The 59 Republicans Who Joined Electoral Voter Fraud Scheme For Trump Could Face Prison

What seemed like political theater at the time actually violated state and federal fraud laws, according to current and former prosecutors.

WASHINGTON ― Dozens of local and state Republican leaders who showed their loyalty to Donald Trump by casting fake electoral votes for him a year ago may now face prison time in return for that devotion.

Because as the House select committee investigating the U.S. Capitol riot on Jan. 6, 2021, starts to look into the origins of the scheme to send “alternate” ballots to Congress from states narrowly won by Joe Biden, the 59 ersatz Trump electors who claimed to be “duly elected and qualified” could face federal charges ranging from election fraud to mail fraud, in addition to a range of state-level charges.

And in two of the states, the Democratic attorneys general are openly calling on the Department of Justice to act.

“I believe it’s critical that the federal government fully investigates and prosecutes any unlawful actions in furtherance of any seditious conspiracy,” said Josh Kaul, attorney general of Wisconsin, where 10 Republicans filed papers claiming to be the state’s electors even though Biden narrowly won there.

“This is a crime,” Michigan Attorney General Dana Nessel told reporters earlier this month, adding that calling the elector slate “alternate” did a disservice and that it should be called a “false, counterfeit, fake slate of electors.”

In her state, 16 Republican office holders and party officials filed paperwork claiming then-President Trump had won the state even though he had lost it by 154,000 votes. “This is election fraud, and it’s many other crimes as well, both, I believe, at the state and the federal level.”

Deputy U.S. Attorney General Lisa Monaco on Tuesday confirmed to CNN that Justice Department prosecutors “are looking at those” but would not comment further.

Arizona, where 11 Republicans filed papers falsely claiming to be the state’s electors; Georgia, which had 16; and Nevada, which had six, account for the rest of the 59.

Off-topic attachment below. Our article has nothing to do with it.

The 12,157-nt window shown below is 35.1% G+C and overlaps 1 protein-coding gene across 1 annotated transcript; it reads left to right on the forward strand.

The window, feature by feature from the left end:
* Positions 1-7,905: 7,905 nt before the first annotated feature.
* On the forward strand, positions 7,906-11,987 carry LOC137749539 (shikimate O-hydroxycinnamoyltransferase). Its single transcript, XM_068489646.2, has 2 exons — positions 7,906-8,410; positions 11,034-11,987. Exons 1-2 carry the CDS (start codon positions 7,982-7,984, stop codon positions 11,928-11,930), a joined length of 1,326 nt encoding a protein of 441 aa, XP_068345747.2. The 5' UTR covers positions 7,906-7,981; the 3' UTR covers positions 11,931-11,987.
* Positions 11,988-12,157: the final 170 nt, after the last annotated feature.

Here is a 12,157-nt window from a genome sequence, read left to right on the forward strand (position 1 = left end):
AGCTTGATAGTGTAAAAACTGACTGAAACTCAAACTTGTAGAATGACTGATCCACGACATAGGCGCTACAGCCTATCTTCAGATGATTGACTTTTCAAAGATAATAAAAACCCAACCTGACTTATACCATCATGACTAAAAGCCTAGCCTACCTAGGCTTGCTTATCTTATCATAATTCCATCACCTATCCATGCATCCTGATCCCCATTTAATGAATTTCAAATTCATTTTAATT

Georgia Republican Party Chairman David Shafer, though, said he and the other 15 Georgians who sent electoral votes for Trump did so only to make sure Trump could continue pushing a lawsuit alleging vote fraud.

“There’s been no credible suggestion that there’s anything wrong,” he told HuffPost. “We made it very clear what we were doing. We did it right out in the open.”

But Georgia’s would-be GOP electors chose not to include language clarifying that they would actually only be the “duly elected and qualified” electors in the event that a court challenge or other proceeding reversed the outcome there ― the approach taken by Trump slates in two other states.

Five New Mexico Trump supporters filed a “certification” that began: “We, the undersigned, on the understanding that it might later be determined that we are the duly elected and qualified electors ...”

And 20 Republicans in Pennsylvania went even further to make clear that their paperwork was not valid unless the Nov. 3 election result was reversed in their state. “We, the undersigned, on the understanding that if, as result of a final non-appealable Court Order or other proceeding prescribed by law, we are ultimately recognized as being the duly elected and qualified electors,” their paperwork began.

That proviso was key to Pennsylvania Attorney General Josh Shapiro’s decision not to prosecute the 20. “These ‘fake ballots’ included a conditional clause that they were only to be used if a court overturned the results in Pennsylvania, which did not happen,” he said in a statement. “Though their rhetoric and policy were intentionally misleading and purposefully damaging to our democracy, based on our initial review, our office does not believe this meets the legal standards for forgery.”

According to Shafer, it was Trump’s lawyers in Georgia who told him and his group that any changes to the language they had provided would endanger Trump’s legal challenge in state court alleging fraud and other election “irregularities.”

“We were told not to alter the form,” he said, but pointed to an accompanying statement on Dec. 14, 2020, the date of the Electoral College vote, that explained that the GOP slate was being sent to Congress and the National Archives only to “preserve [Trump’s] rights under Georgia law.”

Still, the decision not to include explanations along those lines in the actual documents the five GOP slates sent to Washington, D.C., may prove costly should federal prosecutors zero in on Shafer and the 58 others.

House Speaker Nancy Pelosi (D-Calif.) and Vice President Mike Pence conduct a joint session of Congress to certify the Electoral College votes for the 2020 presidential election in the House chamber on Jan. 6, 2021. Soon after, Donald Trump supporters attacked the U.S. Capitol in an attempt to circumvent the process.